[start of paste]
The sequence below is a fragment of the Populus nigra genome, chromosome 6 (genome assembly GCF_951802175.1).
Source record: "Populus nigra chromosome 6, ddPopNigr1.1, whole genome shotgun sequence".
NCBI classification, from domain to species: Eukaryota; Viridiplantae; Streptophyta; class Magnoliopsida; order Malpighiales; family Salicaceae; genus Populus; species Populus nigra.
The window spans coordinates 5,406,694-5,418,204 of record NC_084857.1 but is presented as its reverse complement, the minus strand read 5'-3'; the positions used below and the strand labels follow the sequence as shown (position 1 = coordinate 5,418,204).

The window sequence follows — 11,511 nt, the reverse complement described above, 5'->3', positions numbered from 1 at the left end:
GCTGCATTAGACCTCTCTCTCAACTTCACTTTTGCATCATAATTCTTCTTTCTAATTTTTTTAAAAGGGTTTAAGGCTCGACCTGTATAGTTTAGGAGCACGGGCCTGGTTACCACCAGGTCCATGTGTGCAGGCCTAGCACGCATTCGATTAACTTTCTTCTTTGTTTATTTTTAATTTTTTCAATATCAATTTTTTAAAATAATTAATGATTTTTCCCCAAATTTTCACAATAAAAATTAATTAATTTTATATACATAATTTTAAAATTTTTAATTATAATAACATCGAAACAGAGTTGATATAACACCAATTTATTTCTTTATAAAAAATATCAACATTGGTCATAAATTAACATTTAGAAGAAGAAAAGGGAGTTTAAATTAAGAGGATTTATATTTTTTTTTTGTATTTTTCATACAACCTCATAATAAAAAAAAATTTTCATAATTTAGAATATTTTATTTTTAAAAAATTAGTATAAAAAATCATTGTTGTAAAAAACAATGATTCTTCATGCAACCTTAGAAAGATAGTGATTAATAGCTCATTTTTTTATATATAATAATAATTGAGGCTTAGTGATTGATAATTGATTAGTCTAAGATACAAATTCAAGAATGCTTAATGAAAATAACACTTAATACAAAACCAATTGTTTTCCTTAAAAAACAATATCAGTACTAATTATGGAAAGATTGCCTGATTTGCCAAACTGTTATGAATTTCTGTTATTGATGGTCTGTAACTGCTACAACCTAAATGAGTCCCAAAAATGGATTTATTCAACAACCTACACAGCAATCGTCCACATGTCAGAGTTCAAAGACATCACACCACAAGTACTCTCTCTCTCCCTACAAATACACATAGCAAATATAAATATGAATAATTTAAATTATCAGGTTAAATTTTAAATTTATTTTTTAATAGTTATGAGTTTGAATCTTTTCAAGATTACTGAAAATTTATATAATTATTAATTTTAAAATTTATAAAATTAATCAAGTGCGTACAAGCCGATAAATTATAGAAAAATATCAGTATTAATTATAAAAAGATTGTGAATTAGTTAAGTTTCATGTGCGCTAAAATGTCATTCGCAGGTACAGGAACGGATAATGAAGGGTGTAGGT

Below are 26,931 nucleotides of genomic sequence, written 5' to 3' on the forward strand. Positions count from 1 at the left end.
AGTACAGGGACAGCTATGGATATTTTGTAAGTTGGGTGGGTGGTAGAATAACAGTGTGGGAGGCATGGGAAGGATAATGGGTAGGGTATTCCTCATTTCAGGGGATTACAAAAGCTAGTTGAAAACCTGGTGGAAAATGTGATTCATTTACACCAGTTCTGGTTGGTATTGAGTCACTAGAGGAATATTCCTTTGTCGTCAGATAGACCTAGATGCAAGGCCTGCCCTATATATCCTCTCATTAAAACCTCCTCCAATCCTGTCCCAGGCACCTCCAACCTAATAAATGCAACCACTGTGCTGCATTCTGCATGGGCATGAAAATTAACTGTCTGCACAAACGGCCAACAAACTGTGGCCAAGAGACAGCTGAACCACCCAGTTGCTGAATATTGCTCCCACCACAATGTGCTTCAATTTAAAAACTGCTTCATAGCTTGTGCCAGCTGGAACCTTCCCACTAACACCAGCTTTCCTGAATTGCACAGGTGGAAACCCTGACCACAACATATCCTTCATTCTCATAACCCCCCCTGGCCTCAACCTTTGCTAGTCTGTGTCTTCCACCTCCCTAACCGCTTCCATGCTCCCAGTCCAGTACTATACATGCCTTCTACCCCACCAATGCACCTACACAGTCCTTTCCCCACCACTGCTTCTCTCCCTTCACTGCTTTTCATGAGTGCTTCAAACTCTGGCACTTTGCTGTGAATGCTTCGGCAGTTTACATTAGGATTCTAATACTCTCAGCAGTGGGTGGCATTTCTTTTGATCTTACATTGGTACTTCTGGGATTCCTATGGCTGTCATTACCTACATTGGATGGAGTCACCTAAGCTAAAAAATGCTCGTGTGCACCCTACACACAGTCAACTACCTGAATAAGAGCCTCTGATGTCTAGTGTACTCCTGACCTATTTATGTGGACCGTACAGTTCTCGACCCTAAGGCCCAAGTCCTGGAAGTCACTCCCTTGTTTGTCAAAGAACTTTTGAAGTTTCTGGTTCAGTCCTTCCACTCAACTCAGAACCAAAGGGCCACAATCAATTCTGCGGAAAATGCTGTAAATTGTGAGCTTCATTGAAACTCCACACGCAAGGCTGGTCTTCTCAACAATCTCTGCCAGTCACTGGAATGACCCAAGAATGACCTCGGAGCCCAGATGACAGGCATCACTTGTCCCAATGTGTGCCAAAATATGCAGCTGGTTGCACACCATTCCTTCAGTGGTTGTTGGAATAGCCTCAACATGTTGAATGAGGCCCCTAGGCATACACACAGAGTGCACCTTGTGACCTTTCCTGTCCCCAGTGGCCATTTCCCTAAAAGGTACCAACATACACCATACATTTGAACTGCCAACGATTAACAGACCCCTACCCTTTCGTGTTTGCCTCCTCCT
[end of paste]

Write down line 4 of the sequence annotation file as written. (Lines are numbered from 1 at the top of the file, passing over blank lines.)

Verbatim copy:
The window spans coordinates 5,406,694-5,418,204 of record NC_084857.1 but is presented as its reverse complement, the minus strand read 5'-3'; the positions used below and the strand labels follow the sequence as shown (position 1 = coordinate 5,418,204).